Bugei Juhappan.

Discussion in 'Koryu Bujutsu' started by Bronze Statue, Oct 11, 2010.

  1. Bronze Statue

    Bronze Statue Valued Member

    First off, I'm not interested in any responses from the Ninja clansmen or from those who source their information from them, so I'll start by stating that right now.

    I've occasionally read and heard about the idea of Bugei Juhappan. I've also wondered; where did the idea of enumerating them in that fashion (i.e. specifically 18, or for that matter, specifically counting them at all; maybe it was all just "soldiering" or "military stuff" or just "fighting" to them?) come from, and was it truly as relevant a concept as some may make it out to have been?

    Obviously, warriors in a given time period would have presumably have been expected to have achieved proficiency with the major weaponry and major military paradigms of the day. But how long did the applicability of "18 martial arts" even last? (I'm having trouble believing that, say, a school from the late Edo period would necessarily have bothered much of anything with sojutsu, not to mention that firearms practice would scarcely have been applicable before the introduction of firearms.)

    Was the concept of juhappan a contemporaneous idea, or was it something that was written back into history?

    Thanks for any who entertain my clueless question with a serious answer.
  2. Quincyma80

    Quincyma80 Valued Member

    Curriculumn Vitae

    An interesting topic, because the list of "eighteen" becomes more debatable (what to include) the higher you go. Also are you talking just weapons or physical skill sets/methodologies (e.g., horsemanship, swimming).

    Perhaps the modern military cliché - “one mind - many weapons” - must always be remembered.

    Then you have to remove some more of the modern day myths and deal with the harsh realities medieval battlefield tactics – as an example the sword was always a secondary weapon – and effectively deal with the enemy, their distance from you and their tactics/your countermeasures – and to never forget the number one rule – if you kill them before they kill you – you win!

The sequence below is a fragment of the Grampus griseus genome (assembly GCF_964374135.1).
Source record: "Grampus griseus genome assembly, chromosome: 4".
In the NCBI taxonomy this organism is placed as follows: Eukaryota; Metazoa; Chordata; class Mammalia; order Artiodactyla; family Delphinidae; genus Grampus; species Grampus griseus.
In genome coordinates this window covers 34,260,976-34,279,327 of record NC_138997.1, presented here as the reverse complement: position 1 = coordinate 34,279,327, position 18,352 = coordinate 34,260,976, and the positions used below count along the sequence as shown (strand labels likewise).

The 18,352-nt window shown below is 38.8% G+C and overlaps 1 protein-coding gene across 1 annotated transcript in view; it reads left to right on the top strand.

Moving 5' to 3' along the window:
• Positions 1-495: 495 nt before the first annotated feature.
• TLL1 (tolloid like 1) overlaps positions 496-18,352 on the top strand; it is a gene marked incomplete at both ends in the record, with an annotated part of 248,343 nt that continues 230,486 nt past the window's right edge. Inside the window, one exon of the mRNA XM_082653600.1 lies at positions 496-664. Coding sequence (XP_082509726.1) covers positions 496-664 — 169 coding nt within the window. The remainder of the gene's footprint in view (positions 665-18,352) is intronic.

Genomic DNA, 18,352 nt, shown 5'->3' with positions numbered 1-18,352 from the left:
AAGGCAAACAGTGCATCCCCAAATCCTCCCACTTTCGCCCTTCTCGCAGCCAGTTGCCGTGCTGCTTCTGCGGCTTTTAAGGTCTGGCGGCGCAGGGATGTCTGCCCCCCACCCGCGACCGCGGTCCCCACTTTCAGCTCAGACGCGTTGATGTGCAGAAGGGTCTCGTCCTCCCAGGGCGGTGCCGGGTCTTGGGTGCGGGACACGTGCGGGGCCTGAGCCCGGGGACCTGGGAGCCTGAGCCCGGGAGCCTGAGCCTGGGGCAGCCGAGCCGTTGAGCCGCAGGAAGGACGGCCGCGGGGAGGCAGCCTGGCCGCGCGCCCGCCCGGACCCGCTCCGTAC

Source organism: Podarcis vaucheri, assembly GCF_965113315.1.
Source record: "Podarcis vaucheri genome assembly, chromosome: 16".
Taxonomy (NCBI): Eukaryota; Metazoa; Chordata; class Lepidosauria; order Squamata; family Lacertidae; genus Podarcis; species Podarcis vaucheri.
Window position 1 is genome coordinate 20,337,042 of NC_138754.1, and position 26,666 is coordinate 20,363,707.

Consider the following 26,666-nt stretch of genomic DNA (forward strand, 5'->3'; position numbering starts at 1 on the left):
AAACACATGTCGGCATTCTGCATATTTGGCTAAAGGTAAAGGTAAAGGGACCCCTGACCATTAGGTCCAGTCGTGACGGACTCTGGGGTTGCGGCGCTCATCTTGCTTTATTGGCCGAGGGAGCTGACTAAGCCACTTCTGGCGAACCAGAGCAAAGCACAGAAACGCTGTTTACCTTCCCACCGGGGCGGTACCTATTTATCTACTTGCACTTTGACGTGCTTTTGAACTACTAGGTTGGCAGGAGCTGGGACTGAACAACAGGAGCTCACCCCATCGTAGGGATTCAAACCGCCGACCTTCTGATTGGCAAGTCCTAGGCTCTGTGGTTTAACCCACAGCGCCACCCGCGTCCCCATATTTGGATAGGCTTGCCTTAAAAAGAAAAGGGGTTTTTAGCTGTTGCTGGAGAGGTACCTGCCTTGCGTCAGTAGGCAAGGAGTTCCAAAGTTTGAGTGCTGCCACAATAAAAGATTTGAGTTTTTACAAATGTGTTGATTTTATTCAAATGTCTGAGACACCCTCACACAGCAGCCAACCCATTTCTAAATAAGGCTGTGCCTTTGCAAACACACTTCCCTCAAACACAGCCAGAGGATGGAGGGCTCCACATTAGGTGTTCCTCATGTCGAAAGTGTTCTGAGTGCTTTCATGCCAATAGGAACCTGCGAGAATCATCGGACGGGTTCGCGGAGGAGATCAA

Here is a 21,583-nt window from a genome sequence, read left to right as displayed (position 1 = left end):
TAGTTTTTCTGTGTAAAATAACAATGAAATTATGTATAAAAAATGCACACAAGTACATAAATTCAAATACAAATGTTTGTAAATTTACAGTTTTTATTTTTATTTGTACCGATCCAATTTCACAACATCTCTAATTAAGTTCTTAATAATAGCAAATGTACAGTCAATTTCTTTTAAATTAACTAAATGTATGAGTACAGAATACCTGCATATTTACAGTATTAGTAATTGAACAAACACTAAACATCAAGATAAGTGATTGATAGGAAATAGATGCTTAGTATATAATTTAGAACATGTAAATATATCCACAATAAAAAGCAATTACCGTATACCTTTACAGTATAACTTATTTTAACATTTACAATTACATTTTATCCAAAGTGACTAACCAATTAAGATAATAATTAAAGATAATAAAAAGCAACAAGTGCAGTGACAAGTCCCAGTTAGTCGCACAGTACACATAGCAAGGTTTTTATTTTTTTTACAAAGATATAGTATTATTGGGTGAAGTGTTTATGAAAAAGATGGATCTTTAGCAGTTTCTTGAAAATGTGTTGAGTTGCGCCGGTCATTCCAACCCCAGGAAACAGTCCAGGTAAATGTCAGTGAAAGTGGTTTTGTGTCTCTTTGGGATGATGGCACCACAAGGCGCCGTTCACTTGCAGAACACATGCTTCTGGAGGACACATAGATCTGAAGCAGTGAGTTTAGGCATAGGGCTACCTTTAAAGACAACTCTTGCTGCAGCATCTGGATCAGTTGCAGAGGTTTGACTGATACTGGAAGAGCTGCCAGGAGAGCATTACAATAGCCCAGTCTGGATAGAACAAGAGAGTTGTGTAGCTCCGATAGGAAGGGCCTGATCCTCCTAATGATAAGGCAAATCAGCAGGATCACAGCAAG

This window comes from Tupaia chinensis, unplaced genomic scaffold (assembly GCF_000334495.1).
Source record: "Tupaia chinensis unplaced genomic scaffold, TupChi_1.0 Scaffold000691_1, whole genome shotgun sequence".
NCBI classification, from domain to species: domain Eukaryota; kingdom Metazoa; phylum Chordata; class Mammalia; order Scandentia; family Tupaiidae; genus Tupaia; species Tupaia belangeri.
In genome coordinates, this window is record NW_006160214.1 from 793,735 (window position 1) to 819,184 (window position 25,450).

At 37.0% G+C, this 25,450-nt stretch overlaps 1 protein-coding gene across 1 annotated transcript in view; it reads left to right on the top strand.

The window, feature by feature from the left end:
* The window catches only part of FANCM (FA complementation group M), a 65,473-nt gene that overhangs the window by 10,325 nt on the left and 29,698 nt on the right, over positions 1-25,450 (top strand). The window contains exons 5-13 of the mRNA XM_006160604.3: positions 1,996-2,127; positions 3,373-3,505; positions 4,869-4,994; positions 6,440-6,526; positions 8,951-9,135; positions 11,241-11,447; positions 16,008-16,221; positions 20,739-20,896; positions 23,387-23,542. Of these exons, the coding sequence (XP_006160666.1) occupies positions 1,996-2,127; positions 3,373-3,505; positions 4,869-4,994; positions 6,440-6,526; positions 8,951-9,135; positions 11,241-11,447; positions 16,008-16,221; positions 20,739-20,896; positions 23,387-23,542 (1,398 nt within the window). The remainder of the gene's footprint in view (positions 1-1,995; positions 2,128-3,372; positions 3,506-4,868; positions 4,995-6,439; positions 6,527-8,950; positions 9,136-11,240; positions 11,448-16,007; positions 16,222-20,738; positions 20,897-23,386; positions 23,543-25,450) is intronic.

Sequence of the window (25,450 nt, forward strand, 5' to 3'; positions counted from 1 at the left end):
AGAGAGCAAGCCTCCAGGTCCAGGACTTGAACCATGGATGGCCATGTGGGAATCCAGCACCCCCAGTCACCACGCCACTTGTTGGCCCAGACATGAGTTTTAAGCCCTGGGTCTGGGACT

I seem to remember the traditional BIG FOUR of the Bushi were:

    Pole-arms (Naginata)

    … but what about Archery from Horseback – is that a new one for the list or not?

    Of course they did study swords/swordsmanship.

    Eventually they did have firearms – well after Year 1543 after those nasty Europeans started arriving.

    But also to consider in the curriculum vitae:
    Staff (wooded) weapons
    Daggers/Bladed weapons (other than long swords)
    Throwing weapons
    Grappling, especially in armor
    Striking Arts
    Swimming – in armor – and water combatives

    Finally we get into some more specialized arts – (for capturing and subduing opponents ) such as grappling pole-arms (man-catchers), the truncheon (jutte) and rope techniques (not for sex):).

    Did I mention the scythe and chain yet?
  3. Bronze Statue

    Bronze Statue Valued Member

    Yeah, that was essentially why I asked the question. The myths etc. are exactly what's obfuscating things. (Some groups did practice horseback-mounted-archery as a specific art, but as you point out, as for the matter of how it fits into a category, well...)

    I wonder where the idea of enumerating it into 18 specific arts was from, and who popularized it? I'm guessing that the 18 was chosen from Dharmic-religious numerology (18 is one of the divisors of 108, which is a number that some Dharmics consider auspicious.)
  4. jwills79

    jwills79 Valued Member

    That number of 18 classifications of weapon is also significant in Kung fu as well. The number 108 are the set number of techniques in certain Kung fu schools too.

    I think 18 classifications is more important and a better description not 18 particular weapons.
    Last edited: Nov 2, 2010
  5. beer_belly

    beer_belly Valued Member

    I believe the concept of 18 was directly from China in the Edo period - the term 武芸十八般 is certainly used in 和漢三才図会 @ 1712 which has the list and is based on a 1607 Ming work.
  6. dianhsuhe

    dianhsuhe Co-Founder: Glow-Do

  7. Bronze Statue

    Bronze Statue Valued Member

    ¿Inglés, por favor?
  8. beer_belly

    beer_belly Valued Member

    Apologies -

    武芸十八般 bugeijuhappan
    和漢三才図会 Wakan Sansai Zue is an illustrated encyclopaedia, well, not very illustrated, but the pictures and maps in it are very cool I have seen some piccies from the Ming one - superb map of the world. Mostly slabs of text that are incomprehensible to the essentially non japanese reader like me, especially the pages of lists.... and one page lists the 18.

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